.
As to your paranoia or lack thereof, don't be influenced by Internet Ninjas or anyone who says, "the only safety you need is between your ears", as there are too many injured or dead people for that to be true. Practice with your carry gun and include disengaging the safety as part of the process, then engaging again.
 
bowserb, please post pictures of the Glock 19 with the thumb safety.

As for your arguments, they are in part right and wrong. Negligent discharges don't just happen. There is always a reason for it and that reason is always stupid.

As I pointed out earlier, negligent discharges do happen with manual safeties as well. Tex Grebner shot himself in the leg with a Kimber 1911. Why? Because he disengaged the safety while the gun was in the holster and then pulled the trigger when he pulled the gun out of the holster. Why? Because he trained before (on the same day) with a Glock and a holster that has a thumb release at the same location 1911s have their thumb safety AND he used an outside the waistband Serpa holster with the Kimber 1911 that has an index finger release AND he pointed the gun at his leg. The lesson learned here is not that you shouldn't carry a 1911, Glock, Serpa holster, or whatever. The lesson learned here is that the combination of poor procedure and exhaustion caused a negligent discharge. Another lesson learned is that if you decide to carry and train with one type of action/safety and holster retention, then stick with it.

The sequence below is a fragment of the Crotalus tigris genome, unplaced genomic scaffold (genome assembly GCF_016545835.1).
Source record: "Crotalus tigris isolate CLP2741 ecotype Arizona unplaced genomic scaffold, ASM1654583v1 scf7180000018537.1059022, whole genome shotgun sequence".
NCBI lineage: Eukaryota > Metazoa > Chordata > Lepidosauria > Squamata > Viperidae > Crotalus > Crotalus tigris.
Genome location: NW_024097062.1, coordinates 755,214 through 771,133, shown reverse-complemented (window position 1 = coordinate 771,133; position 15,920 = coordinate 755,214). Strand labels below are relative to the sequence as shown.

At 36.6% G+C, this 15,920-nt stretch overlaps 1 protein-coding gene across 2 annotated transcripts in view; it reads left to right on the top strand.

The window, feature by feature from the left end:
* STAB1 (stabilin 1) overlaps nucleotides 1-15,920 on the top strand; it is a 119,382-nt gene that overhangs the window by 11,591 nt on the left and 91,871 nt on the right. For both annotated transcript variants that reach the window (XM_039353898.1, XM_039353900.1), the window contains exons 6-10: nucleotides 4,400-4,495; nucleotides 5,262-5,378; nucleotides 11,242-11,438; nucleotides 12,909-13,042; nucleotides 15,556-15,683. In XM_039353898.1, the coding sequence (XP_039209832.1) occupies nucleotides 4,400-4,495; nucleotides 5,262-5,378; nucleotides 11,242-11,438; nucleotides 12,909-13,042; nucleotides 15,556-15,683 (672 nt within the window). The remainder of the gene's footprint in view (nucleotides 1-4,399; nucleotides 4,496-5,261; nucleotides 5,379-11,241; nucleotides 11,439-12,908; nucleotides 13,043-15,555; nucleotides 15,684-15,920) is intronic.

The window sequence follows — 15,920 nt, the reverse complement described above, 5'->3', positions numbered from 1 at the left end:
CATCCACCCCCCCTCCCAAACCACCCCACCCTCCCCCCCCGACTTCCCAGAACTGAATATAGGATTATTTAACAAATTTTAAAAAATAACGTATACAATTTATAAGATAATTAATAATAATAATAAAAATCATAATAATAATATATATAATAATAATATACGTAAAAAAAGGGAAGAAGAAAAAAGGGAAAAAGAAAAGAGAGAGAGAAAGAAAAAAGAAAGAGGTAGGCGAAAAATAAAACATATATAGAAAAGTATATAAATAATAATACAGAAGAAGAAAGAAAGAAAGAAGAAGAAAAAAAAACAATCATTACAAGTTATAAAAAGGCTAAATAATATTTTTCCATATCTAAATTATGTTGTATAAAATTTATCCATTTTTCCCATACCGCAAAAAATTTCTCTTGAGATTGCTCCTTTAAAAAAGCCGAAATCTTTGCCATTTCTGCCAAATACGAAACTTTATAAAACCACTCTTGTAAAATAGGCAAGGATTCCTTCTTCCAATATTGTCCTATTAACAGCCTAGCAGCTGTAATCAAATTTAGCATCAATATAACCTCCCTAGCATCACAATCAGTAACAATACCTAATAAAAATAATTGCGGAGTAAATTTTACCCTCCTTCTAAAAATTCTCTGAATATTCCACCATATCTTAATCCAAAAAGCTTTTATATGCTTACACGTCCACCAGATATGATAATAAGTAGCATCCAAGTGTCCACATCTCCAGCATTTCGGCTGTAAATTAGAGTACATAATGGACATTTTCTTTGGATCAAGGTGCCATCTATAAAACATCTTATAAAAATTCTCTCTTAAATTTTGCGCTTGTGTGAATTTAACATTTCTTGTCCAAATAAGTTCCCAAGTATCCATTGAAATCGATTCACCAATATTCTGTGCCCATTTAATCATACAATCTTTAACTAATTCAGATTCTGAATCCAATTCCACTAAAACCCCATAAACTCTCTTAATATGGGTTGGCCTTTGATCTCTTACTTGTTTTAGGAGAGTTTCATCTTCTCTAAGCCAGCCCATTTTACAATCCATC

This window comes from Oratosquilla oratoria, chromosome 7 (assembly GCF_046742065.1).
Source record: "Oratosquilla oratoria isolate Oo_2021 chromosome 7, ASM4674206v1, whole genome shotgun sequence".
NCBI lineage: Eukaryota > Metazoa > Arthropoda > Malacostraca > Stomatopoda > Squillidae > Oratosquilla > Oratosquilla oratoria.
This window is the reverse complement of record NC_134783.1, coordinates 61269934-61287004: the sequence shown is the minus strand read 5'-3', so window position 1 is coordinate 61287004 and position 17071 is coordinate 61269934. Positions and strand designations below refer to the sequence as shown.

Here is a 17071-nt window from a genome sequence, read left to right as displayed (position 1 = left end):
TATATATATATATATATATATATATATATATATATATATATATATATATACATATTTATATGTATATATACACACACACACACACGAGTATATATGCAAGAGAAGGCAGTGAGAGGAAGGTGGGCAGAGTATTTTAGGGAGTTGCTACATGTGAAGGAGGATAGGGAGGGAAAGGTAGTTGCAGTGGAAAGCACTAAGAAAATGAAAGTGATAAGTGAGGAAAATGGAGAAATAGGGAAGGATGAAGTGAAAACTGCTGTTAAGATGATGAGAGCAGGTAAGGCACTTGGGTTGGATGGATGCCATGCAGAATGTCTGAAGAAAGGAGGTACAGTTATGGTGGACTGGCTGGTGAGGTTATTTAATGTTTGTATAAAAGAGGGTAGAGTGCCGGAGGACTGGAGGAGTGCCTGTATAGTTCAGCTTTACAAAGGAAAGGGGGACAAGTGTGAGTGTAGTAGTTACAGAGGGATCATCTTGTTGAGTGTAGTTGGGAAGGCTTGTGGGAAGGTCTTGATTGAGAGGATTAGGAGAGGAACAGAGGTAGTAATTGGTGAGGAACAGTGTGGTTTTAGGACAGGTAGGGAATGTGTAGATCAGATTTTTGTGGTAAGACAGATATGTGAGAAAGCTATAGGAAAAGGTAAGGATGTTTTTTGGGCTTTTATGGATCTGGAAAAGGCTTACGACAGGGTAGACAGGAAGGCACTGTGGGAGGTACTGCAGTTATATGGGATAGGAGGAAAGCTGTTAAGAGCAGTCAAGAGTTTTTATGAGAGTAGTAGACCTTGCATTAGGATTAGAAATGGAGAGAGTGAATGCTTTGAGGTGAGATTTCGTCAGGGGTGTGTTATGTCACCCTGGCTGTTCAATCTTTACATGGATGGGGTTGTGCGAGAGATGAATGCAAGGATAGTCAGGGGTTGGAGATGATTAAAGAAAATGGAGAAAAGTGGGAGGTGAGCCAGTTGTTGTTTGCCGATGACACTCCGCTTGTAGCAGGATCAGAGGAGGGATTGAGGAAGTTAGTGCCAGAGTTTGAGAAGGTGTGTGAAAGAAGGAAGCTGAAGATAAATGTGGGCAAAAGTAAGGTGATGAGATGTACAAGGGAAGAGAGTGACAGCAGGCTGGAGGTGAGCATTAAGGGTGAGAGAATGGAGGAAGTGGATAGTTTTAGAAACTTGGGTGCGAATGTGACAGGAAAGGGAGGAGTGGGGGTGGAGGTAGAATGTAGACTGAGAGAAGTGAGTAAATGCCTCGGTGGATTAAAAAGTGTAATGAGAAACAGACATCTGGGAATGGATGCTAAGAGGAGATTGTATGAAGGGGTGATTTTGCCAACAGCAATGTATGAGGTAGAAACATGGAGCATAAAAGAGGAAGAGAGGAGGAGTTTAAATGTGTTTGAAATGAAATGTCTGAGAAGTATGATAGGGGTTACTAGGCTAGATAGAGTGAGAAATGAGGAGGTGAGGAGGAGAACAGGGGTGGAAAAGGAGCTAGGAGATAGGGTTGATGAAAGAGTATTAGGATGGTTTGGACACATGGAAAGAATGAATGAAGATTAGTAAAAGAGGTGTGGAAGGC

Note that shooting yourself in the leg is indicative of very poor procedure and not of a missing manual safety. Why is the gun pointed at the leg in the first place? Why is the finger or something else in the trigger guard?